When Vogue Australia invited actor, activist and ethical fashion pioneer Emma Watson to guest-edit their March edition, she had a question. How could she be sure the brands she was showcasing lived up to her standards of sustainability and ethical sourcing? That’s when she got in touch with Good On You. The result? A very special collaboration between us and one of the leading lights of sustainable fashion.
I want to look good, feel good and do good — that to me is a luxuryEmma Watson
Coat by Kwaidan Editions
There are few individuals who have done more to support sustainable fashion than Emma Watson. The British Actor and UN Women Global Goodwill Ambassador has spent a decade promoting ethical brands through high-profile collaborations, on the red carpet and directly to her legion of social media followers with her @the_press_tour Instagram account. She’s the perfect choice of guest editor in Vogue Australia’s March 2018 issue, dedicated to sustainability and positive change. “Emma’s personal commitment to sustainable fashion and the process of putting together this issue has introduced us to new ways of thinking and tools to help us be better informed,” says Vogue Australia Editor Edwina McCann. “The challenges she has posed have set us in new directions, which will be lasting.”
Shirt by PYE
Assessing the brands
Emma’s cover shoot with renowned photographer Peter Lindbergh sees her dressed in labels Good on You has rated as being more ethical, along with carefully selected vintage pieces — highlighting the importance of repurposing high-quality items.
When Good On You assesses a brand, we score all publicly available information about how the brand stacks up against key sustainability and ethical criteria. We take into account more than 50 global certifications, accreditations, independent rankings and standard systems. Only when that process is complete can we be sure of the rating. So when Emma got in touch with us to be her Australian verification partner, we got set to work.
“Many of the brands suggested for the shoot had not been assessed yet, and didn’t always publish all the details of their sustainability practices,” says Good On You Co-Founder Sandra Capponi. “We encouraged brands to put their best foot forward in terms of telling their ethical story.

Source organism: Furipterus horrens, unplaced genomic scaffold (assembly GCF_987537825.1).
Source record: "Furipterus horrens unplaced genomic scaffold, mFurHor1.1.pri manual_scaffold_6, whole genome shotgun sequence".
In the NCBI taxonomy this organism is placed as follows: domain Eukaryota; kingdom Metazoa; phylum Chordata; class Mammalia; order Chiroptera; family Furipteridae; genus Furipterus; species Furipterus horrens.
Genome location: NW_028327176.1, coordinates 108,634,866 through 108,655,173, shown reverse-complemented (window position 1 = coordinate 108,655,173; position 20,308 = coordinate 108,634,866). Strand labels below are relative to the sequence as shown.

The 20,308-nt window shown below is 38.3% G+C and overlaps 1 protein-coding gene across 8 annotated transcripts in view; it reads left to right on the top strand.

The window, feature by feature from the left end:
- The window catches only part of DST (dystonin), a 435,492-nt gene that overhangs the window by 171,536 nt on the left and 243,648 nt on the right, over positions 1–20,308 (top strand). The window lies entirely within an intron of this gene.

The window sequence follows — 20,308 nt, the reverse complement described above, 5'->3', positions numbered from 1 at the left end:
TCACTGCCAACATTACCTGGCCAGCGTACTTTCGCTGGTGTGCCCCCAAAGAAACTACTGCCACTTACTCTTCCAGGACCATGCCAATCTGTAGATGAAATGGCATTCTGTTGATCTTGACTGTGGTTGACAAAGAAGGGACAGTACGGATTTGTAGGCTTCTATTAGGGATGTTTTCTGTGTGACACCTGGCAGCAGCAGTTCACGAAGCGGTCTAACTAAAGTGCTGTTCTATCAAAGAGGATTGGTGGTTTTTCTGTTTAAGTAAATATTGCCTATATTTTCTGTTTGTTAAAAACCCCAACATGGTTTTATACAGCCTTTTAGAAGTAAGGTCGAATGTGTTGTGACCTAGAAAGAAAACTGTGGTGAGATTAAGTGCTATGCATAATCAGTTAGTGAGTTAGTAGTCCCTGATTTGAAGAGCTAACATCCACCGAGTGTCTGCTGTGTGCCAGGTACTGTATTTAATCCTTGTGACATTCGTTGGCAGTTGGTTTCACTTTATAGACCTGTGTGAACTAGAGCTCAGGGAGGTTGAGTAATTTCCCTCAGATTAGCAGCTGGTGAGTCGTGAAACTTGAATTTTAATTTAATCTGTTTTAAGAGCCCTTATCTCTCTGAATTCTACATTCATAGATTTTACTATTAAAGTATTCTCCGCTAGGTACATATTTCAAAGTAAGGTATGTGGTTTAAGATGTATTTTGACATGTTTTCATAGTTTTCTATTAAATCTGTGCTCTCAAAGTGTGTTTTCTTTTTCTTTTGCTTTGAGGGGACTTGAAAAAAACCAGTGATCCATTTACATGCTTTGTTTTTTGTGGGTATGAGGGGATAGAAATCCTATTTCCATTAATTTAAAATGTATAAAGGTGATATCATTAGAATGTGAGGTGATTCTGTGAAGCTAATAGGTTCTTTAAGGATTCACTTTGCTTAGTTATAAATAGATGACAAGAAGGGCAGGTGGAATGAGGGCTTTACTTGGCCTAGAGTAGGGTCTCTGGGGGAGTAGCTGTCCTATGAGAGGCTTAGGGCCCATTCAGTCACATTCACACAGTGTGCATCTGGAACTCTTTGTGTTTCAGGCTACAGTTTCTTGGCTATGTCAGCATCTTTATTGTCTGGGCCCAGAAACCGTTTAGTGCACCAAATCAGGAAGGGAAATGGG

Several of the brands commented that they found great value in our encouragement to be more transparent and our advice about how to do it. One label made the decision to publish more about their practices as a result and improve its transparency — which is a great outcome for everybody.Sandra Capponi – Good On You co-founder
Leggings, R.E.V by Reve En Vert, skirt by Emilia Wickstead
Talking about ethical and sustainable fashion means recognising emerging labels, who have built their businesses on supply chain transparency, sustainability and animal rights. “Emma wanted to give a platform to some up-and-coming Australian ethical labels,” Sandra Capponi says. “We were thrilled to be able to recommend some of the wonderful local designers that are leading the way in sustainable fashion, like Carlie Ballard and Lois Hazel.”
Shirt from Honest By Y Project
Vogue’s March issue is about more than just the clothes, however. Watson and Vogue have carefully curated a host of leading activists and thinkers, including climate scientist Tim Flannery and former UN Goodwill Ambassador against Trafficking and Slavery Julia Ormond. Star power comes in the form of leading designer Stella McCartney, model Maye Musk and actor and UNHCR Goodwill Ambassador Cate Blanchett. Watson also appears in conversation with Nobel Peace Prize winner Malala Yousafzai, discussion the importance of education in section called ‘Meeting of Minds’.
With the focus firmly on women’s empowerment, playwright and actor Nakkiah Lui, Actor Miranda Tapsell and journalist Brooke Bonney discuss black feminism, beauty and the media. There’s a feminist history of fashion, as well as an analysis of the industry by The Guardian’s ethical living guru and journalist Lucy Siegle. Emma also gives her recommendations on natural beauty products that have been independently verified as ethical by Content.
Dress by Rosie Assoulin, Shoes by Nisolo
Changing the course
“We think this Vogue Australia issue is a major turning point for sustainable fashion. It’s now officially mainstream,” Sandra Capponi says. “And that’s come about because of leaders like Emma Watson, Vogue’s Edwina McCann, campaigns like Fashion Revolution and everyone who has got involved in the massive ethical fashion movement that we at Good On You proud to be a part of.”
Vogue says its issue is an opportunity to talk about meaningful change and to highlight the positive work and impact of so many trailblazers, “changing our thinking and behaviours in the process.” As Emma Watson explains in her intro, “The word ‘change’ can be intimidating, riddled with expectation of outcomes and fear of failure. So I want to propose something to you: when steering a boat, a captain can shift the wheel one degree and it drastically changes the course of the boat. I would like to challenge you, after reading this issue, to make a one-degree shift, because a small change can make a huge difference.”
Jacket by Gabriela Hearst